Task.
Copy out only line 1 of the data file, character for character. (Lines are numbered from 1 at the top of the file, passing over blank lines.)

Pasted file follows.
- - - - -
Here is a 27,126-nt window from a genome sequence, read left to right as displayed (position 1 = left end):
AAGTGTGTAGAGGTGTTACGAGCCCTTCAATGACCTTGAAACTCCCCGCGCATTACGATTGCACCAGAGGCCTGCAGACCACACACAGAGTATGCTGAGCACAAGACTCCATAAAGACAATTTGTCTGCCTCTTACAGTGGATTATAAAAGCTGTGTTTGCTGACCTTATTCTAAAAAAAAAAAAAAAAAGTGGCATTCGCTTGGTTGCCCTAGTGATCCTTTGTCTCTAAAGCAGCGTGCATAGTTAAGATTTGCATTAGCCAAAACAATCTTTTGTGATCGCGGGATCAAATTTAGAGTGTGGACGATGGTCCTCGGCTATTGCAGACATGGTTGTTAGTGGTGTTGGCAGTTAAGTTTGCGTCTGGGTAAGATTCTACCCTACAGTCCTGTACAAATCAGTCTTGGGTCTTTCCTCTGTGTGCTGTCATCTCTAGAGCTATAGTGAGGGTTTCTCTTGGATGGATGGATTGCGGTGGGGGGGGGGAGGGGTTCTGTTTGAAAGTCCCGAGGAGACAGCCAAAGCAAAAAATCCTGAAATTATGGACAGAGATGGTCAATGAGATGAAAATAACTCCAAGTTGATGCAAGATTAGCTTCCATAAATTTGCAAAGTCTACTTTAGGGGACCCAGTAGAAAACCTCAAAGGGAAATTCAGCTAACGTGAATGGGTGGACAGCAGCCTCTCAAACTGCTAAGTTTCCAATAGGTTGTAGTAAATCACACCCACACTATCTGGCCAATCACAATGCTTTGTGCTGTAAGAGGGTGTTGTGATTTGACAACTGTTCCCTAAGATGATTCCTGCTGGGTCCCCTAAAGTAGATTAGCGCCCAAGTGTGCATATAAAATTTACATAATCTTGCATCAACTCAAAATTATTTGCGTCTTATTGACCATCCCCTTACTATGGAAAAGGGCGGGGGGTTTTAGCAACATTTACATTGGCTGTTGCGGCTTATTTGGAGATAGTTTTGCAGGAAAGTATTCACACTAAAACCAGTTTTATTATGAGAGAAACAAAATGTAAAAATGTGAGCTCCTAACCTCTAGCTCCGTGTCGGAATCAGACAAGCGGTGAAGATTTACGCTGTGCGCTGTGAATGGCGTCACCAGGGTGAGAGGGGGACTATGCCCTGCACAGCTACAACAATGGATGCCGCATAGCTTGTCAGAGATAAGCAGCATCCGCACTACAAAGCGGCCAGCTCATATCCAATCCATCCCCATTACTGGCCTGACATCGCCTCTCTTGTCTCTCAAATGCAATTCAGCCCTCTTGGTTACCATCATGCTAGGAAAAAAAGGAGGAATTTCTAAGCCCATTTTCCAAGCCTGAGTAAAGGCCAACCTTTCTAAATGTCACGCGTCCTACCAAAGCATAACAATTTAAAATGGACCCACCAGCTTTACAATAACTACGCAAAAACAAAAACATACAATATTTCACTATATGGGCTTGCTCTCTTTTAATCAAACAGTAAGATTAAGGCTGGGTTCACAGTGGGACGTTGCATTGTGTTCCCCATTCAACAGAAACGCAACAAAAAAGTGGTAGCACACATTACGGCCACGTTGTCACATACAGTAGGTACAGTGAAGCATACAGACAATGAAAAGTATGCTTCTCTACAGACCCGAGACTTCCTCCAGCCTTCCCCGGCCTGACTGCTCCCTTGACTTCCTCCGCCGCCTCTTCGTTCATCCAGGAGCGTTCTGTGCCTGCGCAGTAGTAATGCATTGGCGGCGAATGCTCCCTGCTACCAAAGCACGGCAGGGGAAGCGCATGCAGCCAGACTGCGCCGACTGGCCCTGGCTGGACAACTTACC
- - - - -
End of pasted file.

Here is a 27,126-nt window from a genome sequence, read left to right as displayed (position 1 = left end):